Cherokee Street offers One-of-a-Kind Holiday findsNeighborhood’s Fourth Annual Print Sale Showcases
Local Artists and Businesses
St. Louis, MO. (October 2011) – Cherokee Print League, a vital contributor to the blossoming art scene in the South City/South Grand area, has announced plans for its fourth annual holiday print sale. The print sale showcases local artists and businesses whose work is print-related including printmaking, letterpress, screen printing, and printed fabrics. The sale is Saturday, December 3rd, 10:00AM – 7:00PM and provides holiday shoppers with creative ways to complete their shopping lists. Some of the unique activities planned at the numerous print shops and galleries along Cherokee Street include tours, demonstrations, and custom items printed on the spot. Galleries will host several of the artists whose work is exhibited. Maps will be provided at each participating location. For more information, please visit http://cherokeeprintleague.com
In March of this year, Cherokee Street was fortunate enough to host an evening of printmaking events as part of the SGC International Printmaking Conference sponsored by Washington University. With thousands of attendees (participants and on-lookers), the street was lit up in celebration of art and community, gaining international attention. Several businesses continue to make their mark in printmaking and other creative fields including architecture, literary culture and art galleries. Annually, hundreds of people turn up for this event to mosey along the historic shopping district and purchase the printed wares of local artists. Building off of the excitement from SGC, this year’s bound to be larger than ever. A sampling of the participants and their events for CPL 2011 include the following:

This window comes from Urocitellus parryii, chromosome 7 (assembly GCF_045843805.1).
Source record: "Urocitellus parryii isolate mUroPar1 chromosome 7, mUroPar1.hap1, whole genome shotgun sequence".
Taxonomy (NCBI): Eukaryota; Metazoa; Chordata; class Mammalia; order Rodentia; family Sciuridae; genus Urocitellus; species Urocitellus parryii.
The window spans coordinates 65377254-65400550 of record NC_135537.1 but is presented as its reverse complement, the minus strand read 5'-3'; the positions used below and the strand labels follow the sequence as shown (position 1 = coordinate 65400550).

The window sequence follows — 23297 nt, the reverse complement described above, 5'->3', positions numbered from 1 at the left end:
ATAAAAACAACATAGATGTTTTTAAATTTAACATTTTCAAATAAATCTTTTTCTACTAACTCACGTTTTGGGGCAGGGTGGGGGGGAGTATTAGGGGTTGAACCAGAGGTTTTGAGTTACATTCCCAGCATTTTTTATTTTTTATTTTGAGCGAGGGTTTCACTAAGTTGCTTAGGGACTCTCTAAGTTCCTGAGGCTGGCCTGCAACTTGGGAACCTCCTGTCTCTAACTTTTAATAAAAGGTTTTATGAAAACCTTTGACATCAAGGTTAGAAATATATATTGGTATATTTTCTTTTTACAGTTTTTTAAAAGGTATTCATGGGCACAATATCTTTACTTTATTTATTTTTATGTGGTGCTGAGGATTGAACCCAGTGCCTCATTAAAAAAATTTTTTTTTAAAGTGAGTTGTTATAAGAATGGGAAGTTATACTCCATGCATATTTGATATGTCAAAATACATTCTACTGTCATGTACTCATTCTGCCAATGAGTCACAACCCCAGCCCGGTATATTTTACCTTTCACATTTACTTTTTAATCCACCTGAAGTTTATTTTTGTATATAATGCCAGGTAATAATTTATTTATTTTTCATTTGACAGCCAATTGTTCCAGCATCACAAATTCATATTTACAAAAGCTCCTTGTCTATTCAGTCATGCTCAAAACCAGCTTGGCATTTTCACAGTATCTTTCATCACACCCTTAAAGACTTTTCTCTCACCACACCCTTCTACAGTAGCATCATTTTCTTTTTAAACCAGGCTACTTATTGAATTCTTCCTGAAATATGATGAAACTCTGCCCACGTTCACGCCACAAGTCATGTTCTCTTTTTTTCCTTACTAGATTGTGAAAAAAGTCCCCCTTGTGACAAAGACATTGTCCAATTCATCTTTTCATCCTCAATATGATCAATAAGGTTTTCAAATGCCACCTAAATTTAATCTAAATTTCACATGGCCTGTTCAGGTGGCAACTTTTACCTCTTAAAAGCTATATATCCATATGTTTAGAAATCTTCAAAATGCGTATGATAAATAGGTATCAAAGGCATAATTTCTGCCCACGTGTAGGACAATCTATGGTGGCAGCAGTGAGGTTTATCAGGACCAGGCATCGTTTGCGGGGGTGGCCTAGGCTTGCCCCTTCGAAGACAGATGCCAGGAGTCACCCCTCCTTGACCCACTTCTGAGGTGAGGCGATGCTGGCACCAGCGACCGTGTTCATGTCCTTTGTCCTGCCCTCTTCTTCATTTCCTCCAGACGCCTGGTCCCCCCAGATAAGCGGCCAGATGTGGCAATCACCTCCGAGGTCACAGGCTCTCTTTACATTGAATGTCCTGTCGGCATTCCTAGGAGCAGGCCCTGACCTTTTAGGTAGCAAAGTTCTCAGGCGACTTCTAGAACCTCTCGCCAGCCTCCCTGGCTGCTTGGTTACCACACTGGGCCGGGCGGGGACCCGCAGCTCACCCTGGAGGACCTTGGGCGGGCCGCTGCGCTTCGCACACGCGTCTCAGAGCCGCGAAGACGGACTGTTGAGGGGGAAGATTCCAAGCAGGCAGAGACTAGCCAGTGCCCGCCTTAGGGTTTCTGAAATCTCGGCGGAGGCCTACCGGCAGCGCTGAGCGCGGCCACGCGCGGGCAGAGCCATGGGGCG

All Along Press (2712 Cherokee St.), a cooperative print shop specializing in letterpress printing, screen printing, fine art printmaking and book arts, works with artists, writers and designers on a local and national level to create a variety of printed materials. You will find many unique items available for purchase, including limited edition books and prints. Take a tour of the impressive studio stocked with letterpress, etching, silk-screening and bookmaking equipment and machinery. If you are intrigued by these age-old processes, sign up for one of the many workshops and classes open to the public.
Firecracker Press (2838 Cherokee St.) was recently named one of the Top 40 Letterpress Studios in the country. This year, the folks at Firecracker will be hand-printing custom stationery on the spot. What could be more fun than picking your favorite image & paper, and then watching as the skilled artists crank your one-of-a-kind goods through the nostalgic, big, metal presses? Firecracker Press is building a nest on Cherokee Street among the grassroots movement of artists, rehabbers, restaurants, coffee shops and entertainment. Eric Woods, owner of Firecracker Press, is excited about this year’s sale. “We’ve been in it from the beginning, and it keeps getting bigger and bigger each year.” Also at Firecracker during the print sale event will be a special performance of presses and instruments. All the presses will be running while printing a book, accompanied by guitar, drums, and other traditional musical instruments. The performance is over when the edition is complete. Audience members will be encouraged to participate, and everyone gets to take a freshly made book home with them. It will be a cacophony of printmaking and musical experimentation!
Porter Teleo (3323 Cherokee St.), designer and maker of high-end, handmade wall coverings and textiles in Chicago, New York, L.A., and Miami showrooms, will be selling seconds, off-color and off-printed wallpapers. The special wallpapers and fabrics are used in the most exclusive homes in the country, and the small business has been a favorite among Hollywood celebrities and trendy magazines including Vogue, Architectural Digest & Elle Décor. Usually closed to the public, owner Kelly Porter says, “One spot here or there, and the whole roll has to be scrapped. We’ll be selling these yard by yard at drastically reduced prices for people to use as artwork, gift-wrap, whatever inspires them.” Porter Teleo will also be selling hand-dyed scarves and other holiday gift items at the sale. The Porter Teleo team will be making wallpapers on the spot so curious participants can have fun watching & learning.
Paper Boat Studios (located just east of Jefferson Avenue) is a cross-country collaboration between artist, Amy Thompson, and her Seattle based-business partner.
The print studio offers letterpress printed cards, calendars, gift tags, games, and ornaments, in addition to hand-bound journals and sketchbooks, and custom work. Alongside her collaborative project, Amy teaches typography and book design at Maryville University.